After I presented at ITEC, I was asked to give that same presentation at the Learning with Technology Conference in Cedar Falls last Friday.
The keynote speaker was Will Richardson who published the book Personal Learning Networks back in 2011. It has received a lot of buzz in the teaching world, and he seems to be ahead of his time. He also has three TED talks linked to his website, if you’re curious in learning more about him. One of my takeaways for the day was the idea that I should not be the smartest person in my classroom. While some of you may have reread that sentence, I’ll explain. Will encouraged educators to use the tech resources at our fingertips to bring the experts into our classrooms. This means Skype, blogs, twitter…etc. Why teach students about the process of getting elected when you can electronically connect with someone who has been elected? Why have students simply discuss the culture of another country when you can have students take a live view of another country while talking with people their own age living in that country?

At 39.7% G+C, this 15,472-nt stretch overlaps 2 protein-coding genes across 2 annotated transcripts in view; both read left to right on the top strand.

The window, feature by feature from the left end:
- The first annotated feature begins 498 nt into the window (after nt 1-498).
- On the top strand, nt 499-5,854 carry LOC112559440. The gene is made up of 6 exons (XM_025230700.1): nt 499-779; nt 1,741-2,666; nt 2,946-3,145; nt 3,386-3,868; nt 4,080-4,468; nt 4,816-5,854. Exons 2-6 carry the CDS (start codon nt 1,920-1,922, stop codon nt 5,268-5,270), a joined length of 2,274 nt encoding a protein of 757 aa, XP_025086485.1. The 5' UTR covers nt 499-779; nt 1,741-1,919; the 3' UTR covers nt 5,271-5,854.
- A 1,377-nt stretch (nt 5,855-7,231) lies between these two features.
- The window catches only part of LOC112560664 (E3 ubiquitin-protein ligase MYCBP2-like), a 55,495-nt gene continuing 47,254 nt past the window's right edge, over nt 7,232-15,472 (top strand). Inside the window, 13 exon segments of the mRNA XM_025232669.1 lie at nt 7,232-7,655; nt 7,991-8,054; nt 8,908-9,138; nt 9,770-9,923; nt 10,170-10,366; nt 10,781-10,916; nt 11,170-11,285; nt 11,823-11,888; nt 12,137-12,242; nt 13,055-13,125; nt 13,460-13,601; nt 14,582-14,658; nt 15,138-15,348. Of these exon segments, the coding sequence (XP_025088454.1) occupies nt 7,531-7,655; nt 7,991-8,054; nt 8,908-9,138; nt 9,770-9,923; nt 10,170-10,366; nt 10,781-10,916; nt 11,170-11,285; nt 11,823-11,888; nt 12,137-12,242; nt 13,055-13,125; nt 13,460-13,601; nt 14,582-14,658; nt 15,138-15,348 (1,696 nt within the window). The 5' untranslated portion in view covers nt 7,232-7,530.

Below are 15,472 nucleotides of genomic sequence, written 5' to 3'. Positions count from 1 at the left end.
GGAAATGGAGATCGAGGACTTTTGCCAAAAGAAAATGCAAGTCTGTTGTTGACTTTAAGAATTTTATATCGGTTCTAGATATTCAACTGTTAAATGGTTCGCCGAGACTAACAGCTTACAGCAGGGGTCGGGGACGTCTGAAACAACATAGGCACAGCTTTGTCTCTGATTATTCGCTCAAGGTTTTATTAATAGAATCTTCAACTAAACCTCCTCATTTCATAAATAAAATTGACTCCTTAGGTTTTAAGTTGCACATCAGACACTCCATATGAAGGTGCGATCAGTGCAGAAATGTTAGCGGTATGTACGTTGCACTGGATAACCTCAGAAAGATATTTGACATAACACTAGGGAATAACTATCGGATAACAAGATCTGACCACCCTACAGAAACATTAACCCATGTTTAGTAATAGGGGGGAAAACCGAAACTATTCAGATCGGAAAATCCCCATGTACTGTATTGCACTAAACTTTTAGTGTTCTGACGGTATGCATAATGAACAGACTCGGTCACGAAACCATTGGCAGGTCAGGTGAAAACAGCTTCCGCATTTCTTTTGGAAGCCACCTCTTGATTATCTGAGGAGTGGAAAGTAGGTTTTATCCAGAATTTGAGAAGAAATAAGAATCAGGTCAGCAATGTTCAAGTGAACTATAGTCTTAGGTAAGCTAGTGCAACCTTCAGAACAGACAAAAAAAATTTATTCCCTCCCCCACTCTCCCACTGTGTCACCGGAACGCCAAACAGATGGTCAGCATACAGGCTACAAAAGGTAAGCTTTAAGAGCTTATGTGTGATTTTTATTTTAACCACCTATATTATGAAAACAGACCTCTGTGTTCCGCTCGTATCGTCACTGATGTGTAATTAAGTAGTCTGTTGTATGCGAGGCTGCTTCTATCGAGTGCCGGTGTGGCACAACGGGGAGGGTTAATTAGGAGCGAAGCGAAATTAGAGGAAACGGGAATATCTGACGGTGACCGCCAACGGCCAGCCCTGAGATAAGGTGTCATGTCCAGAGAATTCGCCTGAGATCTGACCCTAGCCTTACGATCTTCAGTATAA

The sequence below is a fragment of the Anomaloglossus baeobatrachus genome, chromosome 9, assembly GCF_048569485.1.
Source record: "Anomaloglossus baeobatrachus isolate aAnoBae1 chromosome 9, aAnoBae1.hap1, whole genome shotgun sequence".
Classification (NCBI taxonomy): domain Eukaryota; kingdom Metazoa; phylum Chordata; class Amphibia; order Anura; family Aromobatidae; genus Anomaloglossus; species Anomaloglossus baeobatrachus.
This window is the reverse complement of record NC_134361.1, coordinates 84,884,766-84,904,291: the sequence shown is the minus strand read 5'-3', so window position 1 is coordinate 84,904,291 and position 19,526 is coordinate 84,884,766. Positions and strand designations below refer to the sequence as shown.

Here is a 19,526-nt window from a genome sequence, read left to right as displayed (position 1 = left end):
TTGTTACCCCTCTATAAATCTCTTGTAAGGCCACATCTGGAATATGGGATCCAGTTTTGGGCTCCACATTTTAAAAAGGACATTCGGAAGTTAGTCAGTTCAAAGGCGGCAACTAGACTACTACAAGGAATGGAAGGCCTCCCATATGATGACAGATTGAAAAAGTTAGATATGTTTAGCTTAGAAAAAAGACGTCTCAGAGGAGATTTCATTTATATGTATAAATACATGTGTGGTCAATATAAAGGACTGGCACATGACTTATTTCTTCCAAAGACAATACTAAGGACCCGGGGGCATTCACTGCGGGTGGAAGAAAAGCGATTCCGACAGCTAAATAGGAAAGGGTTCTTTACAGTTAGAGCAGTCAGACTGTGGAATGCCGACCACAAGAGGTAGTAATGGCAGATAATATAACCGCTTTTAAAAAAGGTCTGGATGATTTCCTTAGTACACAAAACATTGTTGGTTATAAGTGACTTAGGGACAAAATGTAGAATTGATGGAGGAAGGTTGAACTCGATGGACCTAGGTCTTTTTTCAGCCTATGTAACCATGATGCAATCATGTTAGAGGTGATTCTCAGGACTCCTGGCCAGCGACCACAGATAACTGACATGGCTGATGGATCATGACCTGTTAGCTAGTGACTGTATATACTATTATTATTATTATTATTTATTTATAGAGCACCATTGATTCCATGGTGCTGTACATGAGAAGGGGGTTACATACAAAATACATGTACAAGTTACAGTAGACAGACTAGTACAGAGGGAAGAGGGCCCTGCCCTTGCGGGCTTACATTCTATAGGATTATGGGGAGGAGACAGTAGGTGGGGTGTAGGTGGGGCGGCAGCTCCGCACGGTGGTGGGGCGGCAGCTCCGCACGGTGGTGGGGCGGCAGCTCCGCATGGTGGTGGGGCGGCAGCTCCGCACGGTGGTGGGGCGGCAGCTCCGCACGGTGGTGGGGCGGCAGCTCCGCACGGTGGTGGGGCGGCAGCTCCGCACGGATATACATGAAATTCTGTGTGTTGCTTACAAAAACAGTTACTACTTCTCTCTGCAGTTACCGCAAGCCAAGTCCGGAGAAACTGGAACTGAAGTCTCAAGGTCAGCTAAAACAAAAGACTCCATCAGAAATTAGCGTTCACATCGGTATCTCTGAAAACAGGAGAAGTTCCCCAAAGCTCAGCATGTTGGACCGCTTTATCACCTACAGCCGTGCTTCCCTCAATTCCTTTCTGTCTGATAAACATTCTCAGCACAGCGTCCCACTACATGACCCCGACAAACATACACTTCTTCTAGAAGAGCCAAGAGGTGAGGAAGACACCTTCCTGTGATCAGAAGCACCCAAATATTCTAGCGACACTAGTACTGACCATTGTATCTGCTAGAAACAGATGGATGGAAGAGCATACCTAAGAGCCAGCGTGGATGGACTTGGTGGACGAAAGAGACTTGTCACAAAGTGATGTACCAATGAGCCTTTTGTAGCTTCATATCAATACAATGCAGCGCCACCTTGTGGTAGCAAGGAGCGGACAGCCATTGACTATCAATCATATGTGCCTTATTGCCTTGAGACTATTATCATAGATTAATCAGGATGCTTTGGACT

I nodded in agreement to Will’s suggestions because one of the best resources I have in my classroom is the sports editor for our local newspaper. He is an expert in his field. He and I communicate daily, and he comes into my classroom multiple times a year. During these visits, he helps my students and me on everything from writing leads to designing headlines. I encourage every teacher to find their expert. It will transform your classroom into an authentic learning enviorment.
Another question Will asked was, “Why are schools the only place where we don’t allow students to use their phone to answer a question?” He also made a good point that if your test can be answered by using your cell phone, it might not be a good “test”. This is a great reminder for educators, especially before finals.